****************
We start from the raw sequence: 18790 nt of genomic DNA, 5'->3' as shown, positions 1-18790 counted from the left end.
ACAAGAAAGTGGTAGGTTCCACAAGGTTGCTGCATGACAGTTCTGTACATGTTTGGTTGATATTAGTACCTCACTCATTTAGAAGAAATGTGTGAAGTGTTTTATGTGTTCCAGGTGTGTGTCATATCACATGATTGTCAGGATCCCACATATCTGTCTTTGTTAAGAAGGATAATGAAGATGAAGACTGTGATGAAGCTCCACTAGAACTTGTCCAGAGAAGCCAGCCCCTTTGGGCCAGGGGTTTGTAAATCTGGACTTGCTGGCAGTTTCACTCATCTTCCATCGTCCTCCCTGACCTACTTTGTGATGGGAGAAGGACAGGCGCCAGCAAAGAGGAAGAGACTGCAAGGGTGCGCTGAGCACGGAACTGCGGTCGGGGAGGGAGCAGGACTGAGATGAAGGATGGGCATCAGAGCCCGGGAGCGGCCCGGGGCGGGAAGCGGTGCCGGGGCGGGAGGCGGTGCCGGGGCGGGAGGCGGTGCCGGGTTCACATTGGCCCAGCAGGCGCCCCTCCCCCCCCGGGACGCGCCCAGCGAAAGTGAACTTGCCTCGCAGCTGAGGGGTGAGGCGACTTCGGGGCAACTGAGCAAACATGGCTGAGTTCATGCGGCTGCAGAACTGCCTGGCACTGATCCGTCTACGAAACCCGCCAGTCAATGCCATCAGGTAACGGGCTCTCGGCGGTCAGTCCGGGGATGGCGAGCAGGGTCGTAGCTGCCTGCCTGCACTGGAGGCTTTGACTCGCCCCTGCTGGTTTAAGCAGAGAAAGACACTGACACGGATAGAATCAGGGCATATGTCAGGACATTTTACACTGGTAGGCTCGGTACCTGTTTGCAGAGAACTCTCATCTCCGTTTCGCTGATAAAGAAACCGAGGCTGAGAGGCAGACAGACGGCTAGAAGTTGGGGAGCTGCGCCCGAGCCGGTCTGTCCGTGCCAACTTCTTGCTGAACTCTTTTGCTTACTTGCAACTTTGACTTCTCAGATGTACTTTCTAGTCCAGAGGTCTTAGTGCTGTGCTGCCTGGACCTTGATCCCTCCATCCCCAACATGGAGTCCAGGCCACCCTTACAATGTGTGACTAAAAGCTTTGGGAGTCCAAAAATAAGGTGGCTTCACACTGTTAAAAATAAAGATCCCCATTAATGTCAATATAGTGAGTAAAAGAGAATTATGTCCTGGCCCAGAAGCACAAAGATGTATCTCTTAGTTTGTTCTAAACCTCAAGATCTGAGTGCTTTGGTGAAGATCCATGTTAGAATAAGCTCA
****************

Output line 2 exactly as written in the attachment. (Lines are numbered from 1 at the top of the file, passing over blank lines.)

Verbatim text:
ACAAGAAAGTGGTAGGTTCCACAAGGTTGCTGCATGACAGTTCTGTACATGTTTGGTTGATATTAGTACCTCACTCATTTAGAAGAAATGTGTGAAGTGTTTTATGTGTTCCAGGTGTGTGTCATATCACATGATTGTCAGGATCCCACATATCTGTCTTTGTTAAGAAGGATAATGAAGATGAAGACTGTGATGAAGCTCCACTAGAACTTGTCCAGAGAAGCCAGCCCCTTTGGGCCAGGGGTTTGTAAATCTGGACTTGCTGGCAGTTTCACTCATCTTCCATCGTCCTCCCTGACCTACTTTGTGATGGGAGAAGGACAGGCGCCAGCAAAGAGGAAGAGACTGCAAGGGTGCGCTGAGCACGGAACTGCGGTCGGGGAGGGAGCAGGACTGAGATGAAGGATGGGCATCAGAGCCCGGGAGCGGCCCGGGGCGGGAAGCGGTGCCGGGGCGGGAGGCGGTGCCGGGGCGGGAGGCGGTGCCGGGTTCACATTGGCCCAGCAGGCGCCCCTCCCCCCCCGGGACGCGCCCAGCGAAAGTGAACTTGCCTCGCAGCTGAGGGGTGAGGCGACTTCGGGGCAACTGAGCAAACATGGCTGAGTTCATGCGGCTGCAGAACTGCCTGGCACTGATCCGTCTACGAAACCCGCCAGTCAATGCCATCAGGTAACGGGCTCTCGGCGGTCAGTCCGGGGATGGCGAGCAGGGTCGTAGCTGCCTGCCTGCACTGGAGGCTTTGACTCGCCCCTGCTGGTTTAAGCAGAGAAAGACACTGACACGGATAGAATCAGGGCATATGTCAGGACATTTTACACTGGTAGGCTCGGTACCTGTTTGCAGAGAACTCTCATCTCCGTTTCGCTGATAAAGAAACCGAGGCTGAGAGGCAGACAGACGGCTAGAAGTTGGGGAGCTGCGCCCGAGCCGGTCTGTCCGTGCCAACTTCTTGCTGAACTCTTTTGCTTACTTGCAACTTTGACTTCTCAGATGTACTTTCTAGTCCAGAGGTCTTAGTGCTGTGCTGCCTGGACCTTGATCCCTCCATCCCCAACATGGAGTCCAGGCCACCCTTACAATGTGTGACTAAAAGCTTTGGGAGTCCAAAAATAAGGTGGCTTCACACTGTTAAAAATAAAGATCCCCATTAATGTCAATATAGTGAGTAAAAGAGAATTATGTCCTGGCCCAGAAGCACAAAGATGTATCTCTTAGTTTGTTCTAAACCTCAAGATCTGAGTGCTTTGGTGAAGATCCATGTTAGAATAAGCTCA